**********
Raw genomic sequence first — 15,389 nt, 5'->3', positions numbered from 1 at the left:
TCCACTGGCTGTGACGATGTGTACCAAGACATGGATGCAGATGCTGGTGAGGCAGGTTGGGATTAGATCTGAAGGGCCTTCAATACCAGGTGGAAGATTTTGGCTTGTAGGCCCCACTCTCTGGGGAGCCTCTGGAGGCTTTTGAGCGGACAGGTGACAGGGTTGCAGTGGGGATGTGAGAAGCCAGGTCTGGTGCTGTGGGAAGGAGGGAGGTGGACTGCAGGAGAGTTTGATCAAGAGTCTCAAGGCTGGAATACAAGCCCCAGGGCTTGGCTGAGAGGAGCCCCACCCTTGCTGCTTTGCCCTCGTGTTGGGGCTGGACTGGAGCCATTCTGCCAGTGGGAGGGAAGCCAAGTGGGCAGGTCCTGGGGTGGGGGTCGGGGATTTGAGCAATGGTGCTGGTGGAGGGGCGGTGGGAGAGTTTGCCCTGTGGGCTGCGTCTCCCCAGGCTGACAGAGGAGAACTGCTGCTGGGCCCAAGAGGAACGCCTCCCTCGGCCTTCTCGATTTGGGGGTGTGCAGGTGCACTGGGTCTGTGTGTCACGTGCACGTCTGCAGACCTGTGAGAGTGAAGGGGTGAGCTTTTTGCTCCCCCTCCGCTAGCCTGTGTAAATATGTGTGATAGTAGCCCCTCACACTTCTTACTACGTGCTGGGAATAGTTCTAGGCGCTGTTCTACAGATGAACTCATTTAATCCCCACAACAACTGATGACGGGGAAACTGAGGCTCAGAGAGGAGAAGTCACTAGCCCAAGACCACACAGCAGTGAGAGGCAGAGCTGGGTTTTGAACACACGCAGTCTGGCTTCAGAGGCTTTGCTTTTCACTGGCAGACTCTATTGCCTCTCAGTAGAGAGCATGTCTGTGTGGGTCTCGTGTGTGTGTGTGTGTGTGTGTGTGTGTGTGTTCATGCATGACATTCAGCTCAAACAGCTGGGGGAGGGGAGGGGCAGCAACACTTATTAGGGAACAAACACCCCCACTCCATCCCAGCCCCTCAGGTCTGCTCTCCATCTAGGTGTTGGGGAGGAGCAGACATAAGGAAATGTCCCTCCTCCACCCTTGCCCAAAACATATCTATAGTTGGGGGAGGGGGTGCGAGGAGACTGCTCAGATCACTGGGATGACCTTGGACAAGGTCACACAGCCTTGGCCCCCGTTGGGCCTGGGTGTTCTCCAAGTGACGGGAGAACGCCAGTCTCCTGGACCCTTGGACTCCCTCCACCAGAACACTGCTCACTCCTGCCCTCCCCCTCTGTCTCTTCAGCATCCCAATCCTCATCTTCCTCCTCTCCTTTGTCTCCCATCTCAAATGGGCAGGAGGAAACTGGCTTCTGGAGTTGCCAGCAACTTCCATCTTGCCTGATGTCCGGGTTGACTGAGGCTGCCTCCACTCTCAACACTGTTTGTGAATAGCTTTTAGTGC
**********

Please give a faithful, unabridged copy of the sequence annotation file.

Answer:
Raw genomic sequence first — 15,389 nt, 5'->3', positions numbered from 1 at the left:
TCCACTGGCTGTGACGATGTGTACCAAGACATGGATGCAGATGCTGGTGAGGCAGGTTGGGATTAGATCTGAAGGGCCTTCAATACCAGGTGGAAGATTTTGGCTTGTAGGCCCCACTCTCTGGGGAGCCTCTGGAGGCTTTTGAGCGGACAGGTGACAGGGTTGCAGTGGGGATGTGAGAAGCCAGGTCTGGTGCTGTGGGAAGGAGGGAGGTGGACTGCAGGAGAGTTTGATCAAGAGTCTCAAGGCTGGAATACAAGCCCCAGGGCTTGGCTGAGAGGAGCCCCACCCTTGCTGCTTTGCCCTCGTGTTGGGGCTGGACTGGAGCCATTCTGCCAGTGGGAGGGAAGCCAAGTGGGCAGGTCCTGGGGTGGGGGTCGGGGATTTGAGCAATGGTGCTGGTGGAGGGGCGGTGGGAGAGTTTGCCCTGTGGGCTGCGTCTCCCCAGGCTGACAGAGGAGAACTGCTGCTGGGCCCAAGAGGAACGCCTCCCTCGGCCTTCTCGATTTGGGGGTGTGCAGGTGCACTGGGTCTGTGTGTCACGTGCACGTCTGCAGACCTGTGAGAGTGAAGGGGTGAGCTTTTTGCTCCCCCTCCGCTAGCCTGTGTAAATATGTGTGATAGTAGCCCCTCACACTTCTTACTACGTGCTGGGAATAGTTCTAGGCGCTGTTCTACAGATGAACTCATTTAATCCCCACAACAACTGATGACGGGGAAACTGAGGCTCAGAGAGGAGAAGTCACTAGCCCAAGACCACACAGCAGTGAGAGGCAGAGCTGGGTTTTGAACACACGCAGTCTGGCTTCAGAGGCTTTGCTTTTCACTGGCAGACTCTATTGCCTCTCAGTAGAGAGCATGTCTGTGTGGGTCTCGTGTGTGTGTGTGTGTGTGTGTGTGTGTGTGTTCATGCATGACATTCAGCTCAAACAGCTGGGGGAGGGGAGGGGCAGCAACACTTATTAGGGAACAAACACCCCCACTCCATCCCAGCCCCTCAGGTCTGCTCTCCATCTAGGTGTTGGGGAGGAGCAGACATAAGGAAATGTCCCTCCTCCACCCTTGCCCAAAACATATCTATAGTTGGGGGAGGGGGTGCGAGGAGACTGCTCAGATCACTGGGATGACCTTGGACAAGGTCACACAGCCTTGGCCCCCGTTGGGCCTGGGTGTTCTCCAAGTGACGGGAGAACGCCAGTCTCCTGGACCCTTGGACTCCCTCCACCAGAACACTGCTCACTCCTGCCCTCCCCCTCTGTCTCTTCAGCATCCCAATCCTCATCTTCCTCCTCTCCTTTGTCTCCCATCTCAAATGGGCAGGAGGAAACTGGCTTCTGGAGTTGCCAGCAACTTCCATCTTGCCTGATGTCCGGGTTGACTGAGGCTGCCTCCACTCTCAACACTGTTTGTGAATAGCTTTTAGTGC